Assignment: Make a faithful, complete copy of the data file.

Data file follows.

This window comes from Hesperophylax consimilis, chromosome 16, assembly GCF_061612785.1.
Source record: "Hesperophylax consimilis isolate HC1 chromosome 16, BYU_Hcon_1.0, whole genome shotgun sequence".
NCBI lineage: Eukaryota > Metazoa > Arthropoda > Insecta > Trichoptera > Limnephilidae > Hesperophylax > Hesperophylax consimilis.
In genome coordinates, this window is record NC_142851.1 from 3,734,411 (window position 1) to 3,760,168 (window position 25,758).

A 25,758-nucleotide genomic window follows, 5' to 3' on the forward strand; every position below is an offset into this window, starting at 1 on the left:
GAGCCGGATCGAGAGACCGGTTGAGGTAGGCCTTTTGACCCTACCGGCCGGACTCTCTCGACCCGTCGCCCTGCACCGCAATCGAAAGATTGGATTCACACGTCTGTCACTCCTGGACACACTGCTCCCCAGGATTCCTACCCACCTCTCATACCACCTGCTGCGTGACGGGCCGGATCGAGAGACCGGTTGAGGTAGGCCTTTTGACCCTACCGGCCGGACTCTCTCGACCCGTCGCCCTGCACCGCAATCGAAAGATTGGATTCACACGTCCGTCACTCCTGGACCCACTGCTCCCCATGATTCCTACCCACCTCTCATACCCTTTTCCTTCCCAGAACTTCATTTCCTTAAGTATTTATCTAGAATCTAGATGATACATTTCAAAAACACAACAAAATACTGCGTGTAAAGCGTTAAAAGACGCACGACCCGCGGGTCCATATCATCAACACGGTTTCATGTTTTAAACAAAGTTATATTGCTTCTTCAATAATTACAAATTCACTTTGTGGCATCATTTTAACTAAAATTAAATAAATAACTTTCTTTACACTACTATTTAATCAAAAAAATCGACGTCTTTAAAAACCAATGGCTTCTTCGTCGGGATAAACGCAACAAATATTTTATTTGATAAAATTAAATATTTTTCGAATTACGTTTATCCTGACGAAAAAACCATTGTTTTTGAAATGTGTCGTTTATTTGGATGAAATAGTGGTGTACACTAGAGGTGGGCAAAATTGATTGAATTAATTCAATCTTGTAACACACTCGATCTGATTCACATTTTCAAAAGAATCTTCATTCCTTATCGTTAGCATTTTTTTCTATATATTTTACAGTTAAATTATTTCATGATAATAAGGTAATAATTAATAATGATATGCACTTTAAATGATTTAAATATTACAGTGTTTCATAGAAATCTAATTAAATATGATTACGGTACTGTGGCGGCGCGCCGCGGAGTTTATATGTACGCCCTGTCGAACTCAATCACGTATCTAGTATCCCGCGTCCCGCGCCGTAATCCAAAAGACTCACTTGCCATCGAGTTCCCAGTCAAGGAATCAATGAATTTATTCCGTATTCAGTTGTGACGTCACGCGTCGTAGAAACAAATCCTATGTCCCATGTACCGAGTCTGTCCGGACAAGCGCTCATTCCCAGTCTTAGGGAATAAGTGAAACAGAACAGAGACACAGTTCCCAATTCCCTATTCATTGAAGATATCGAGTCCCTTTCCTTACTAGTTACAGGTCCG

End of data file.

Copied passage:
This window comes from Hesperophylax consimilis, chromosome 16, assembly GCF_061612785.1.
Source record: "Hesperophylax consimilis isolate HC1 chromosome 16, BYU_Hcon_1.0, whole genome shotgun sequence".
NCBI lineage: Eukaryota > Metazoa > Arthropoda > Insecta > Trichoptera > Limnephilidae > Hesperophylax > Hesperophylax consimilis.
In genome coordinates, this window is record NC_142851.1 from 3,734,411 (window position 1) to 3,760,168 (window position 25,758).

A 25,758-nucleotide genomic window follows, 5' to 3' on the forward strand; every position below is an offset into this window, starting at 1 on the left:
GAGCCGGATCGAGAGACCGGTTGAGGTAGGCCTTTTGACCCTACCGGCCGGACTCTCTCGACCCGTCGCCCTGCACCGCAATCGAAAGATTGGATTCACACGTCTGTCACTCCTGGACACACTGCTCCCCAGGATTCCTACCCACCTCTCATACCACCTGCTGCGTGACGGGCCGGATCGAGAGACCGGTTGAGGTAGGCCTTTTGACCCTACCGGCCGGACTCTCTCGACCCGTCGCCCTGCACCGCAATCGAAAGATTGGATTCACACGTCCGTCACTCCTGGACCCACTGCTCCCCATGATTCCTACCCACCTCTCATACCCTTTTCCTTCCCAGAACTTCATTTCCTTAAGTATTTATCTAGAATCTAGATGATACATTTCAAAAACACAACAAAATACTGCGTGTAAAGCGTTAAAAGACGCACGACCCGCGGGTCCATATCATCAACACGGTTTCATGTTTTAAACAAAGTTATATTGCTTCTTCAATAATTACAAATTCACTTTGTGGCATCATTTTAACTAAAATTAAATAAATAACTTTCTTTACACTACTATTTAATCAAAAAAATCGACGTCTTTAAAAACCAATGGCTTCTTCGTCGGGATAAACGCAACAAATATTTTATTTGATAAAATTAAATATTTTTCGAATTACGTTTATCCTGACGAAAAAACCATTGTTTTTGAAATGTGTCGTTTATTTGGATGAAATAGTGGTGTACACTAGAGGTGGGCAAAATTGATTGAATTAATTCAATCTTGTAACACACTCGATCTGATTCACATTTTCAAAAGAATCTTCATTCCTTATCGTTAGCATTTTTTTCTATATATTTTACAGTTAAATTATTTCATGATAATAAGGTAATAATTAATAATGATATGCACTTTAAATGATTTAAATATTACAGTGTTTCATAGAAATCTAATTAAATATGATTACGGTACTGTGGCGGCGCGCCGCGGAGTTTATATGTACGCCCTGTCGAACTCAATCACGTATCTAGTATCCCGCGTCCCGCGCCGTAATCCAAAAGACTCACTTGCCATCGAGTTCCCAGTCAAGGAATCAATGAATTTATTCCGTATTCAGTTGTGACGTCACGCGTCGTAGAAACAAATCCTATGTCCCATGTACCGAGTCTGTCCGGACAAGCGCTCATTCCCAGTCTTAGGGAATAAGTGAAACAGAACAGAGACACAGTTCCCAATTCCCTATTCATTGAAGATATCGAGTCCCTTTCCTTACTAGTTACAGGTCCG